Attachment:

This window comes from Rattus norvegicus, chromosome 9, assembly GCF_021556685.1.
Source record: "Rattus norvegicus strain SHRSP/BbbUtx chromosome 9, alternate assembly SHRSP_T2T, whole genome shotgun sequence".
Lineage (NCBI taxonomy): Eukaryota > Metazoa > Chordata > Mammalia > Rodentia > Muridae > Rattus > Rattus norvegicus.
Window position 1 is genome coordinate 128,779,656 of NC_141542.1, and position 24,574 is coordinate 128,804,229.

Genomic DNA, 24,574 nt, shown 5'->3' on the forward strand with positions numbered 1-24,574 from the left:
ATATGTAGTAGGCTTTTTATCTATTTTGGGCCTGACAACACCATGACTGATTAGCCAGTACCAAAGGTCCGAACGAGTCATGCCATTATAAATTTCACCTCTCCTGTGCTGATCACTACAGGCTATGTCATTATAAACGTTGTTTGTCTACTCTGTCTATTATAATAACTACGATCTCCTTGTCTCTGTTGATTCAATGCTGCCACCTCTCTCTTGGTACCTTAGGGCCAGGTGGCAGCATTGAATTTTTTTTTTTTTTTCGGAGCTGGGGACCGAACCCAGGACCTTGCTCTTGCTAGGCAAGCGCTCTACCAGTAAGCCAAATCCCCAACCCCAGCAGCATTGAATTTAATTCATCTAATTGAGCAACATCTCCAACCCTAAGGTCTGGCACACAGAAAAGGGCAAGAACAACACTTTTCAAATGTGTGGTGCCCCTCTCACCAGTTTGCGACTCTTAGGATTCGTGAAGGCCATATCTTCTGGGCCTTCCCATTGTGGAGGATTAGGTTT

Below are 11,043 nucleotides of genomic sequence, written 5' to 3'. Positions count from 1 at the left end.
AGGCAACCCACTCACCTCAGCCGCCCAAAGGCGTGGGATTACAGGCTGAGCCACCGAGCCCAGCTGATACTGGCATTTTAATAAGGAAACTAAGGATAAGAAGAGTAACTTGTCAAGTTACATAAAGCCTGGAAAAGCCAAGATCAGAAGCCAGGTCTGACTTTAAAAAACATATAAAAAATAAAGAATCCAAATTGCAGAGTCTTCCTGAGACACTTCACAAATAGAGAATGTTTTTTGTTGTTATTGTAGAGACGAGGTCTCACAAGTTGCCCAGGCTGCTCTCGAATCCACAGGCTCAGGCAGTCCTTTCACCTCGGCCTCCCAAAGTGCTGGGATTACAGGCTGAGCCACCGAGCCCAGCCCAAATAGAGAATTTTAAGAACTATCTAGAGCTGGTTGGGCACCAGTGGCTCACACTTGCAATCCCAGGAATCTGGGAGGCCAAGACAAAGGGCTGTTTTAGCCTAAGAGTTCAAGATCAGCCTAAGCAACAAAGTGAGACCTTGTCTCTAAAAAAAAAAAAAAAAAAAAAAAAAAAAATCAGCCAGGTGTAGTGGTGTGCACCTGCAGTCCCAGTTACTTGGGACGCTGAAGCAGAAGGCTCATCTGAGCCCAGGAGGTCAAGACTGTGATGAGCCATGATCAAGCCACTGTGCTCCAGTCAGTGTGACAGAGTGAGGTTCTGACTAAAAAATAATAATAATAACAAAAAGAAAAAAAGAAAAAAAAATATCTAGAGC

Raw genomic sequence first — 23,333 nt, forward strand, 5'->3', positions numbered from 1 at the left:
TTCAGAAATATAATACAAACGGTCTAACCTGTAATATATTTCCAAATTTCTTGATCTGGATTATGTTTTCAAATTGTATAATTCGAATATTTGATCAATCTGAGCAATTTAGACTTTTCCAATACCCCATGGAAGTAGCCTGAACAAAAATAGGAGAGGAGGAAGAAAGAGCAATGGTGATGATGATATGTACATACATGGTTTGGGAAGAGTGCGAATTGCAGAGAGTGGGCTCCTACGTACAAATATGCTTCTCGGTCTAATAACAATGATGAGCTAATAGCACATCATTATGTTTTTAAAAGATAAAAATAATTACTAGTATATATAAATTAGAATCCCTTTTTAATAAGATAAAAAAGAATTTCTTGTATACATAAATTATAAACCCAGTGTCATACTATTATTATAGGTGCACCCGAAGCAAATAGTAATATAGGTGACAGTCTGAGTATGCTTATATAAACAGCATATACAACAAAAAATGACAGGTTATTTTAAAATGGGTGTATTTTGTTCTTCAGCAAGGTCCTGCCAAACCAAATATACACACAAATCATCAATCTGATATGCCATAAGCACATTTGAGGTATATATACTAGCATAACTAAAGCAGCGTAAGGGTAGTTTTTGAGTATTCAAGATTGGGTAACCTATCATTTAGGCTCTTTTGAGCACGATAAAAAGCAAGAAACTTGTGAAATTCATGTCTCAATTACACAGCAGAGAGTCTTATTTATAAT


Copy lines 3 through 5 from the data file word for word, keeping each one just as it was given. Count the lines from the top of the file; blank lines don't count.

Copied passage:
Lineage (NCBI taxonomy): Eukaryota > Metazoa > Chordata > Mammalia > Rodentia > Muridae > Rattus > Rattus norvegicus.
Window position 1 is genome coordinate 128,779,656 of NC_141542.1, and position 24,574 is coordinate 128,804,229.

Genomic DNA, 24,574 nt, shown 5'->3' on the forward strand with positions numbered 1-24,574 from the left: